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Stolpestad by William Lychack

Essay by   •  March 28, 2012  •  Essay  •  905 Words (4 Pages)  •  2,364 Views

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Stolpestad by William Lychack

The short story, Stolpestad, evolves around a police officer whose life obviously has become pure triviality: He goes to work, waits for the shift to end, makes an excuse about working late to postpone his arrival at home, gets home and goes to sleep.

Then a day, just before his shift ends, he is asked to help a boy with his dog. At arrival he finds out that the dog is injured and that nothing can be done to save the poor animal, because of the dogs severe injury the family grants him permission to end its life.

He walks around the house, sits down and talks to the dog and then shoots it. Afterwards he drives to the city, calls his wife to tell her that he is late, and then heads of to the bar where he is a known regular. His wife knows where he is and calls the bar to tell Stolpestad that someone is asking for him at home, he drives back to his house to meet the father of the boy, whose dog he shot earlier that day, and the boy. He is told that the dog did not in fact die even after getting shot. Even when faced with the gruesome consequences of his actions, Stolpestad does not seem to be affected by it, it should be noted that the narrative style affects the readers impression of Stolpestad.

The story is written with a narrator bound to the main character and unable to shift between characters and to see the emotions of Stolpestad, in the story he is always referred to as "you" or "Stolpestad". Using this form of narrator, we, as readers, get the same kind of experience as if we ourselves were watching as an audience. The main character is observed, and the observer is incapable of describing any emotions, which also symbolizes Stolpestad's life, because he seems just to be a spectator to his own life and therefore he feels no such things as emotions. The fact that he is trying to make excuses every day for not going home early indicates that he does not feel any affection for his family, as he avoids spending time with them. His mechanical way of working adds up to his lacking emotions, because the only thing that drives him at work, is the thought of freedom . Even though he might feel that his life is dull and without contents, he does not attempt to change it whatsoever, and thus it is clear that he has become completely passive. He feels that his life is of no use: There are indications that he resides in a larger city (he passes "The coffee shops, the liquor stores, laundromats, police, fire, gas stations") and so he feels insignificant and forgotten among all of the inhabitants in the city. He's unable to value his life because he sees himself as "just another brick in the wall" and because of all the horrific things he sees every day, as a police officer.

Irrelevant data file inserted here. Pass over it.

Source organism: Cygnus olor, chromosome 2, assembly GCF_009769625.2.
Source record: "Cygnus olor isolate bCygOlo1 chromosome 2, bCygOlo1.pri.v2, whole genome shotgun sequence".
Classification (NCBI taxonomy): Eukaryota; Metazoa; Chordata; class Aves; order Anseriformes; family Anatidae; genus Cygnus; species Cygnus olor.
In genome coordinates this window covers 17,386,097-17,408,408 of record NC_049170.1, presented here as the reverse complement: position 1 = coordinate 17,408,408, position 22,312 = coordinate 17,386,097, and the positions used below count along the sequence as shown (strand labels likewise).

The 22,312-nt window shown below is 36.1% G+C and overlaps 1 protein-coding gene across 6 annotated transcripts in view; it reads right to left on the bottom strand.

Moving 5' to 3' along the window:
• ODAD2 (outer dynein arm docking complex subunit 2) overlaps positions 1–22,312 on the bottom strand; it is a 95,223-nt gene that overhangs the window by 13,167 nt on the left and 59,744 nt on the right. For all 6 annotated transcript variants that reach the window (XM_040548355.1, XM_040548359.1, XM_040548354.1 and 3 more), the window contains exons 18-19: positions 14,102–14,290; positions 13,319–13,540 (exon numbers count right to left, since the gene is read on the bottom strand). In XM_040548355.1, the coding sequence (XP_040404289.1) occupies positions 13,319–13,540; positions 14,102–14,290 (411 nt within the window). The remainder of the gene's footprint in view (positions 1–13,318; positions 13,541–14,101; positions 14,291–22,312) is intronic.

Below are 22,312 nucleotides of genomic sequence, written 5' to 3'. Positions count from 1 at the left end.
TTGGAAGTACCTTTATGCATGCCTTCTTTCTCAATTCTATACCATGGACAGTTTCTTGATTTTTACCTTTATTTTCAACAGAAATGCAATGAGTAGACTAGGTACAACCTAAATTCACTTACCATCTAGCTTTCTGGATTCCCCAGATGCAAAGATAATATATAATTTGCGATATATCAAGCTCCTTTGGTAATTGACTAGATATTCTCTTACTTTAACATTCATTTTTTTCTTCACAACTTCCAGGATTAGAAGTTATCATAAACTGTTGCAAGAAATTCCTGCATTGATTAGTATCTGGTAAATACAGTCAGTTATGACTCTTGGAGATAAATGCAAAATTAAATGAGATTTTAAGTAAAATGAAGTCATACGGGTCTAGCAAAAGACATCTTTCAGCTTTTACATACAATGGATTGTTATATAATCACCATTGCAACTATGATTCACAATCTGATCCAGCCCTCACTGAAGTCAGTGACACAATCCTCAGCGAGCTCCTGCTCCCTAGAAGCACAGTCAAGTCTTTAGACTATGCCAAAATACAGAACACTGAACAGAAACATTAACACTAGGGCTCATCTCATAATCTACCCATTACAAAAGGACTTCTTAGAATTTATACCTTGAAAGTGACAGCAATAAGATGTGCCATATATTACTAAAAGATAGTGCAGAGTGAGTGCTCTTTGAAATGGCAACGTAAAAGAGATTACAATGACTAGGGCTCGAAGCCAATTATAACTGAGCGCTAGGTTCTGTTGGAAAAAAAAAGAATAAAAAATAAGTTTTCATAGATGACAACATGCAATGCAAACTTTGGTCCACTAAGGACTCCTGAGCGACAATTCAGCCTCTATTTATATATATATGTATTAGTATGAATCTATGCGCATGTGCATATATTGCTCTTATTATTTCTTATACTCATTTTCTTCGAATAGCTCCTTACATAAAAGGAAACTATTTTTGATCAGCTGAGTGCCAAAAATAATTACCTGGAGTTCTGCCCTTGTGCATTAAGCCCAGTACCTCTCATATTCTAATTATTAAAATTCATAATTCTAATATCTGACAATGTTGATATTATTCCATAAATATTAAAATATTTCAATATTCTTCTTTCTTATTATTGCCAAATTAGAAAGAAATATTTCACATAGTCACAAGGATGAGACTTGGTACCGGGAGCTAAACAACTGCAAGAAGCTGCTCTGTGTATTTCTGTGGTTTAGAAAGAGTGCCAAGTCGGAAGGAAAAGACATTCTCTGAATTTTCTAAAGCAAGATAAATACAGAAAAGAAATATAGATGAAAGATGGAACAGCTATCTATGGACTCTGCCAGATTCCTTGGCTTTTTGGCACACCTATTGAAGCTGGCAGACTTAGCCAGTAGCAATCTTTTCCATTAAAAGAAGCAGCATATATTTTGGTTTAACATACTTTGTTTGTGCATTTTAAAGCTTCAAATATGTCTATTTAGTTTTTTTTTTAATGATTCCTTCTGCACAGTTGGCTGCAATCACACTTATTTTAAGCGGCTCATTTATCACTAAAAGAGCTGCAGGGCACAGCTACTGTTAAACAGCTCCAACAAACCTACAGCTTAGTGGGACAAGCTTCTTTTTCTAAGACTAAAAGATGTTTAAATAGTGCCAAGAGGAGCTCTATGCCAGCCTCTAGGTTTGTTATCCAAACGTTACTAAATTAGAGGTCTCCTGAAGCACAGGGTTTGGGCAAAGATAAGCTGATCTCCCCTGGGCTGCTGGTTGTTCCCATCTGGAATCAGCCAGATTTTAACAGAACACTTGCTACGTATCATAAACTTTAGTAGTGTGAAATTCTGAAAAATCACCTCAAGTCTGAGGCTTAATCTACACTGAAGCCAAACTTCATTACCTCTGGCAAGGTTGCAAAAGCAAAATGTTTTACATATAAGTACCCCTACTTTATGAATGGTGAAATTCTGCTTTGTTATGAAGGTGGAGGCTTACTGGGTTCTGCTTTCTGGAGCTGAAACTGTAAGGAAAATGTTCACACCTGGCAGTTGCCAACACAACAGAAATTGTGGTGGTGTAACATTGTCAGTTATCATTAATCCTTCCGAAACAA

The author has chosen to use a second person narrator point-of-view he, in this case, takes

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